Gooood morning. Today's supposed to be sunny with a high of 47 degrees everyone, and sunset should be around 6 pm. It's almost like summer. 

Man charged with killing unhoused people with an axe: Prosecutors filed murder charges Wednesday against 25-year-old Liam Kryger, who's held at the King County Jail in place of a $5 million bond. Kryger's charged with killing at least one unhoused person with an axe. Capitol Hill Seattle Blog points out the Seattle Police Department (SPD) failed to warn anyone about detectives actively looking for a possible axe murderer, despite at least three incidents in February involving deaths and assaults of unhoused people. SPD also failed to invite multiple news outlets to a press conference announcing the arrest Monday, almost as if it didn't warrant significant attention. 

City unions settle contracts with Mayor Harrell administration: City workers finalized multiple labor contracts with the City Wednesday after more than a year of negotiations, according to the Seattle Times. Workers negotiated a 5% retroactive wage increase for 2023, and 4.5% increase for 2024, a significant improvement over the 1% increase workers said the City first pitched earlier in bargaining talks. 

SPD overrode misdemeanor booking restrictions to jail public commenters: Those goddamn rabble-rousers who advocated for refugees at the city council last week needed to be jailed for public safety reasons, according to SPD. However, jail booking restrictions normally wouldn't allow cops to book people on trespass and obstruction charges. Since November, the jail has only overrode its restrictions 12 times, and five of those were for the council protesters. In SPD's probable cause statement, cops said they asked for a booking restriction exception for the public-commenters-turned-protesters due to the "risk of safety they cause(d) to the Seattle City Council members during their meeting." City Council President Sara Nelson did not respond to a request for comment on whether she or any other council member asked SPD to jail the protestors. Mayor Bruce Harrell's office said they were not involved in the matter. SPD said the decision to book someone into jail is at the discretion of the arresting officer and their supervisor. 

Meanwhile, when the public commenters showed up at King County Council, things managed not to turn into chaos. 

Maybe the city council can't safeguard our City: The path to progressive policies may lie in local initiatives. Hannah will have more on that later this morning.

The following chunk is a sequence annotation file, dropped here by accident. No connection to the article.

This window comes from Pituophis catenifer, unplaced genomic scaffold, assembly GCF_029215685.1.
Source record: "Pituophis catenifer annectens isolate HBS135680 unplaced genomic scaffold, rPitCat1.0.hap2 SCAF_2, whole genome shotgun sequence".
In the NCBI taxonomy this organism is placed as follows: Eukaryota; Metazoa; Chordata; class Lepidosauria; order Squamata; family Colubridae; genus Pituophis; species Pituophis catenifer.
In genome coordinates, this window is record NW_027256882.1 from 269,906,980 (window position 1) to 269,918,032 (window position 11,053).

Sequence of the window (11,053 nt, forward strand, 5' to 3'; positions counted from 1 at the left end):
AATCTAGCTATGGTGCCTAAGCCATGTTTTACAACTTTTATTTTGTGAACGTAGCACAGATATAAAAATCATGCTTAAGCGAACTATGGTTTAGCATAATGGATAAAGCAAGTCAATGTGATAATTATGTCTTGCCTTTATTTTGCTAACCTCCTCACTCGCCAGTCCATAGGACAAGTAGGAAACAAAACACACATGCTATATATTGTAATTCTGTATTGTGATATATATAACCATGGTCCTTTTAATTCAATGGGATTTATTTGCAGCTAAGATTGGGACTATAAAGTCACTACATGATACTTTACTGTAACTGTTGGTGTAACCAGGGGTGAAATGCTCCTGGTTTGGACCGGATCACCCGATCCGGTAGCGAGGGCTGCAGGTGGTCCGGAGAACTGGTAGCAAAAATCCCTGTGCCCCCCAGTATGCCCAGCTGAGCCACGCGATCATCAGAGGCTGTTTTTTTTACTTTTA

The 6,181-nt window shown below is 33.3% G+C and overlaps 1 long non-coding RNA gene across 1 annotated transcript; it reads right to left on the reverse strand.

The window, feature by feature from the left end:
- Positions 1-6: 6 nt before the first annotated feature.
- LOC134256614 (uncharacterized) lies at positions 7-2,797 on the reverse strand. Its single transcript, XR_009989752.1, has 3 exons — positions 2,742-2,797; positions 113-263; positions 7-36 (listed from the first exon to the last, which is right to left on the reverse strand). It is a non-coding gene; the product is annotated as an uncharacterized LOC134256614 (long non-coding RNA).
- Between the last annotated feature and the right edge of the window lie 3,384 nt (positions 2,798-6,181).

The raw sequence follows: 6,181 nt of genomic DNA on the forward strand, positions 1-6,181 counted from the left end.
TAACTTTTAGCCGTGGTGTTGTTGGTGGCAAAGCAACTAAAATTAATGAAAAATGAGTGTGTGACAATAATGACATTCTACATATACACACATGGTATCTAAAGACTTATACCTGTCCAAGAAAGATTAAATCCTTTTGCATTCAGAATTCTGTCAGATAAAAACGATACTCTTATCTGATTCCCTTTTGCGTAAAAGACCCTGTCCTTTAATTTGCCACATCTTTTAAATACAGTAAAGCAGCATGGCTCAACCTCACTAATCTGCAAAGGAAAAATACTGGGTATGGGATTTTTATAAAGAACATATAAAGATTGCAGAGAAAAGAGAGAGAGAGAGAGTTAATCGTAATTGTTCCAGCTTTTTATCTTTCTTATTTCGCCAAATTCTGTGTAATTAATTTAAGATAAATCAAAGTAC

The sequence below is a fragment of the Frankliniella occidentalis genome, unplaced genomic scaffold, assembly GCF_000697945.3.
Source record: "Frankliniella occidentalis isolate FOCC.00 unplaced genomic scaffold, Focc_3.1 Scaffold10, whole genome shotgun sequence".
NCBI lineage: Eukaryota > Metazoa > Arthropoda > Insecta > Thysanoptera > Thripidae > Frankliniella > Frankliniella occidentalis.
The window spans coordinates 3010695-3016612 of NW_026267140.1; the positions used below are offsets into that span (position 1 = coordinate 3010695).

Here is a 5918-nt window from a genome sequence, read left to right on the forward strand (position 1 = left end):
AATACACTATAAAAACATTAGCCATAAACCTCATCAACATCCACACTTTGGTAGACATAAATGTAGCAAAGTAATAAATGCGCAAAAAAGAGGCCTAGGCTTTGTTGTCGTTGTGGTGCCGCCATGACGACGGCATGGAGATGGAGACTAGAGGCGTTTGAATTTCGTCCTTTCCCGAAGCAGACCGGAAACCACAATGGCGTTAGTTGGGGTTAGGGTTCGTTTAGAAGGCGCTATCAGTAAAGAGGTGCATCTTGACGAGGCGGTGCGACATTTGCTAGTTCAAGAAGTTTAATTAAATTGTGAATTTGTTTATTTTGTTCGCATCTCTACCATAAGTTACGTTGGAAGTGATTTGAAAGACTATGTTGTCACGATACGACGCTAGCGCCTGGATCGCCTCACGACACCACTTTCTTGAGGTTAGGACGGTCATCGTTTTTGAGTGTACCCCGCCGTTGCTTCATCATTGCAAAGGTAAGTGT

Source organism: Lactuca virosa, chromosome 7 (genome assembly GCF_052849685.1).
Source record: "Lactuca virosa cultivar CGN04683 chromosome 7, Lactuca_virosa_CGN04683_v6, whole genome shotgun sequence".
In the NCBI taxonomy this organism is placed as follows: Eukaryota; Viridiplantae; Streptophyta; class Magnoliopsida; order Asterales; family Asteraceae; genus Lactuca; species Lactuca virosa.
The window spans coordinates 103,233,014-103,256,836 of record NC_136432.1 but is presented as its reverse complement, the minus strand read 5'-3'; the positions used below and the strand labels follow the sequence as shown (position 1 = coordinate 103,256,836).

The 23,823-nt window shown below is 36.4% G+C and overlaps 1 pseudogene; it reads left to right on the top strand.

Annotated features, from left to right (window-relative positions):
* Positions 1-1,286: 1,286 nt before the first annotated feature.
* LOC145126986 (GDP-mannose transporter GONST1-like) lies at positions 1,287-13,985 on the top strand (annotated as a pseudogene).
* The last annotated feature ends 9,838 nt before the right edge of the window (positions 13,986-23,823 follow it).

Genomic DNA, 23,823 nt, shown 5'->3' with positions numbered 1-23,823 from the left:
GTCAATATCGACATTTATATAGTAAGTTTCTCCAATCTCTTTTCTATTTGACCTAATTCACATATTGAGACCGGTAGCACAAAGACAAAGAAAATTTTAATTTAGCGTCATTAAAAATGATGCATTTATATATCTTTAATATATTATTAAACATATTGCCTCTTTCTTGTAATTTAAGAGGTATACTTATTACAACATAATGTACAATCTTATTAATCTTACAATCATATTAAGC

Lawmakers party in celebration of the Strippers' Bill of Rights: Multiple state representatives showed up to a party at Massive on Capitol Hill to celebrate the passage of a bill that allows alcohol and nudity to coexist in harmony. While the bill still needs the Governor's signature, organizers called the passage a major win for the LGBTQ+ community and the Seattle's adult entertainment industry. I wrote about it all.

SPD continues to disproportionately use force against BIPOC: A new report from the Office of the Inspector General says racial disparities persist in SPD's use-of-force data, according to the Seattle Times. SPD was 9.6 times more likely to hurt Black residents than white ones in 2023 and 12.5 times more likely to point a gun at Black residents compared to white ones. Last week, we found an SPD officer had thrown a handcuffed 58-year-old Black man to the ground last September, resulting in an Office of Police Accountability investigation.

Biden to talk for at least an hour tonight: The President is scheduled to give the State of the Union address tonight, which his supporters hope will prove once and for all that he hasn't lost his fire, according to CNN. I'm honestly nervous as all hell about it and have zero confidence in his ability to not mumble his way into a catastrophe, but hopefully he proves me wrong.

Ceasefire in Gaza before Ramadan seems unlikely: Ceasefire negotiations have paused and are expected to resume Monday, the day after the start of the Muslim holiday Ramadan. Mediators between Israeli and Hamas had hoped to establish a ceasefire prior to the holiday, given the fact that time has led to violence in the area in the past due to disputes over a major Jerusalem holy site, according to the Associated Press. Hamas says Israel has refused to guarantee withdrawal from the places it has invaded or commit to allowing the return of displaced people. Israel did not respond to the AP's request for comment. 

Some whimsy for your morning from Jazmin Bean: Bean's debut album Traumatic Livelihood is a powerful mix of soaring melody and moving lyrical skill. Enjoy their work as you slow-motion break some vintage vases.